- In a company blog post Microsoft announced a new AI group that includes Microsoft Research, its Information Platform Group, Bing and Cortana product groups, and its Ambient Computing and Robotics teams. The entire group will involve more than 5,000 computer scientists and engineers.
- A primary goal is to democratize artificial intelligence and “make it accessible and valuable to everyone” by building an AI stack that includes Microsoft infrastructure, services, apps and agents.
- In another sign of AI's growing importance for marketing, Adweek separately reported the creation of the Partnership on Artificial Intelligence to Benefit People and Society including Microsoft along with Google, Facebook, Amazon and IBM.
The two pieces of news underscore how the stage of AI will be driven by collaboration as the lines blur between research and product. To date, AI has mostly been driven by one-off solutions coming out of isolated research labs. Going forward, marketers, tech companies and others will be looking for ways to integrate AI throughout user experiences across platforms.
The Partnership on Artificial Intelligence to Benefit People and Society was put together by some of the biggest names in tech in order promote public understanding of AI while creating standards and best practices for all AI developers to adhere to.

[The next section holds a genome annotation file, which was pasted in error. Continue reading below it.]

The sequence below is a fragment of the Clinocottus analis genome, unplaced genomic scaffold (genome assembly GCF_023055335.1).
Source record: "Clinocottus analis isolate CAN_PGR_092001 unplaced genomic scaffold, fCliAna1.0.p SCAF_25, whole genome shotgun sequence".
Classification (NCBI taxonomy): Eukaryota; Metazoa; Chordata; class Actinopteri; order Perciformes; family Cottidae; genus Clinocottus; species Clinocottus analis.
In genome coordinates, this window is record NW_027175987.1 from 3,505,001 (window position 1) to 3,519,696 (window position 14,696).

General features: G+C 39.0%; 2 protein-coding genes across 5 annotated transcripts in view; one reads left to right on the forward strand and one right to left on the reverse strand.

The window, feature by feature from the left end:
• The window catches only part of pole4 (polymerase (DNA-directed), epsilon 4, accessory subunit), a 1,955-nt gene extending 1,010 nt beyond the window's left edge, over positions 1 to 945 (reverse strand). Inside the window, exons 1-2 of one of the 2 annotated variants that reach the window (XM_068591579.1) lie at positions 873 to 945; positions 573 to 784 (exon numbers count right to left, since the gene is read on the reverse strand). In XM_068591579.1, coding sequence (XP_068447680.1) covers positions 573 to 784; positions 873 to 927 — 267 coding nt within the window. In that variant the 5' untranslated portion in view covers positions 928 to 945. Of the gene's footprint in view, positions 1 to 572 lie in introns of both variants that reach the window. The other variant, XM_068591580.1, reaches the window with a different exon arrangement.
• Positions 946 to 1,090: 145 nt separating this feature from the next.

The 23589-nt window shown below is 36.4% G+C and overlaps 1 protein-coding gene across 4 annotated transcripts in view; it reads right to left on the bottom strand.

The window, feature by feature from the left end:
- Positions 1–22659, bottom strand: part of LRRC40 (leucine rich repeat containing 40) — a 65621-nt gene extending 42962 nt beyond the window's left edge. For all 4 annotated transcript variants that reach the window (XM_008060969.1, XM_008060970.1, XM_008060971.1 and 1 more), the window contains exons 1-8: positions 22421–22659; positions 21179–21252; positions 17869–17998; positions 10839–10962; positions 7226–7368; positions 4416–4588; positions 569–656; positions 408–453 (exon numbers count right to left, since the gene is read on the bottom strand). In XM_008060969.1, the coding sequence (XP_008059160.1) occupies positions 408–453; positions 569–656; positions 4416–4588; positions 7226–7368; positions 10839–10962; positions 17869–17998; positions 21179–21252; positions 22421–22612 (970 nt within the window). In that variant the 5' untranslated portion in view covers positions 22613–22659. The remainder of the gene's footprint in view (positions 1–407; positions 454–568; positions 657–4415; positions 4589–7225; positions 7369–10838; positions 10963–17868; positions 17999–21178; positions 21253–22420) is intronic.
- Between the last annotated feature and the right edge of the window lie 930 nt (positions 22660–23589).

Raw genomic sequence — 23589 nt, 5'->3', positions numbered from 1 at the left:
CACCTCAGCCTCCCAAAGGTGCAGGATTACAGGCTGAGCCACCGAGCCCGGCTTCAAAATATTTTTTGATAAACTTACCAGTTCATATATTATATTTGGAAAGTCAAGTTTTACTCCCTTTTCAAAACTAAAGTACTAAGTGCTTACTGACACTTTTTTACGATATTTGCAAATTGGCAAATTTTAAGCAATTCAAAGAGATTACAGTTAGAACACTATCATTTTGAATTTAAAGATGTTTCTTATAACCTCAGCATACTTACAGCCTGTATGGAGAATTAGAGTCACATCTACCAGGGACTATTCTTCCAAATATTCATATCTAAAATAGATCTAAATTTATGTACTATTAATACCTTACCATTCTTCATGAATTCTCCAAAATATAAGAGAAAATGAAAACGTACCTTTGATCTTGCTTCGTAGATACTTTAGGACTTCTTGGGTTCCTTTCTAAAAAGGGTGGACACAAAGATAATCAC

Adweek reported that a study by Time Etc found the public isn’t quite ready for full AI with 26% of respondents reporting not trusting a robot or other AI-based machines with personal or professional tasks. Another 54% reported not believing they used AI even though the technology is a key component of digital assistants like Siri, and the overall Google experience where AI is part of improving Google Maps among many other of its products people use every day.
From a Partnership release: "The objective of the partnership on AI is to address opportunities and challenges with AI technologies to benefit people and society. Together, the organization's members will conduct research, recommend best practices, and publish research under an open license in areas such as ethics, fairness and inclusivity; transparency, privacy, and interoperability; collaboration between people and AI systems; and the trustworthiness, reliability and robustness of the technology. It does not intend to lobby government or other policymaking bodies."